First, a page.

In a few decades time you might be given a virus as a vaccination. Viruses cause disease by spreading easily throughout the body and inserting their genetic material into the host’s DNA, but this could make modified, non-harmful viruses useful to medicine. Such viruses – including types of adenovirus (AdV) – could be used to insert vaccines or working copies of genes to treat genetic diseases. Current research is examining how they enter cells and transmit their DNA. This image shows neurons containing Coxsackievirus adenovirus receptor (CAR), a cell receptor that viruses such as AdV use to enter cells. CAR runs through the cell’s outer membrane: the part outside is shown in green, and the inside part in red. Adenoviruses have been shown to treat genetic diseases in dogs and are being trialled for use in rabies vaccines. Soon the idea of fighting virus with virus may not seem so strange.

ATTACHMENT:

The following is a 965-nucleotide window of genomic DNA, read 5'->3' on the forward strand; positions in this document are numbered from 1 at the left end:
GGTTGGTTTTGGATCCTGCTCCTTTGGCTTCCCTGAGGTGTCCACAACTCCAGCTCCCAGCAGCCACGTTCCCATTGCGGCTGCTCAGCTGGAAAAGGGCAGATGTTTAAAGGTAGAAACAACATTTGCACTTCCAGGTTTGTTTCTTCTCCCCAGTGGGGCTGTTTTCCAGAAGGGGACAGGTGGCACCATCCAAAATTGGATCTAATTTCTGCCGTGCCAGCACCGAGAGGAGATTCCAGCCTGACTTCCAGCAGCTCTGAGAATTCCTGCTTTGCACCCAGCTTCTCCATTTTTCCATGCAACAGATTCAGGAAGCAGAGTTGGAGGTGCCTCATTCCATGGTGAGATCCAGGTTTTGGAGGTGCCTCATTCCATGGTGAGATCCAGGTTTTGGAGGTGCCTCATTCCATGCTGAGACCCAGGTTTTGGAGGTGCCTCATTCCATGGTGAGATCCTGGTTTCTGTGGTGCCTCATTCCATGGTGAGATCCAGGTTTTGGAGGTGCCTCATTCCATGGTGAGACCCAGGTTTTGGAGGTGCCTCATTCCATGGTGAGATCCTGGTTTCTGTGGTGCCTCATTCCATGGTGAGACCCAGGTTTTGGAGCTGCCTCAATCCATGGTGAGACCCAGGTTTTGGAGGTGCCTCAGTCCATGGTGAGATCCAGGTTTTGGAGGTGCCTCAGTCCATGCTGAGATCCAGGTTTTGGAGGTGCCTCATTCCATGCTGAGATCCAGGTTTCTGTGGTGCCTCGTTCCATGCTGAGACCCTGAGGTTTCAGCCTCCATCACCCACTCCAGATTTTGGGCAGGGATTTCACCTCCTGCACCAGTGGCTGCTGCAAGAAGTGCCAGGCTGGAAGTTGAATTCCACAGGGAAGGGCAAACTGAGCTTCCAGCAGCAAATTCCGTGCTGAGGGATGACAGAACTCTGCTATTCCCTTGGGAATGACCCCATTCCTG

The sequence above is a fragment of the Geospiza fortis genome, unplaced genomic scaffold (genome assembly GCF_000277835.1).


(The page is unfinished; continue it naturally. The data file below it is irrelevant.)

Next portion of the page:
Written by Esther Redhouse White
BPoD stands for Biomedical Picture of the Day. Managed by the MRC London Institute of Medical Sciences the website aims to engage everyone, young and old, in the wonders of biomedicine. Images are kindly provided for inclusion on this website through the generosity of scientists across the globe.
BPoD is also available in Catalan at www.bpod.cat with translations by the University of Valencia.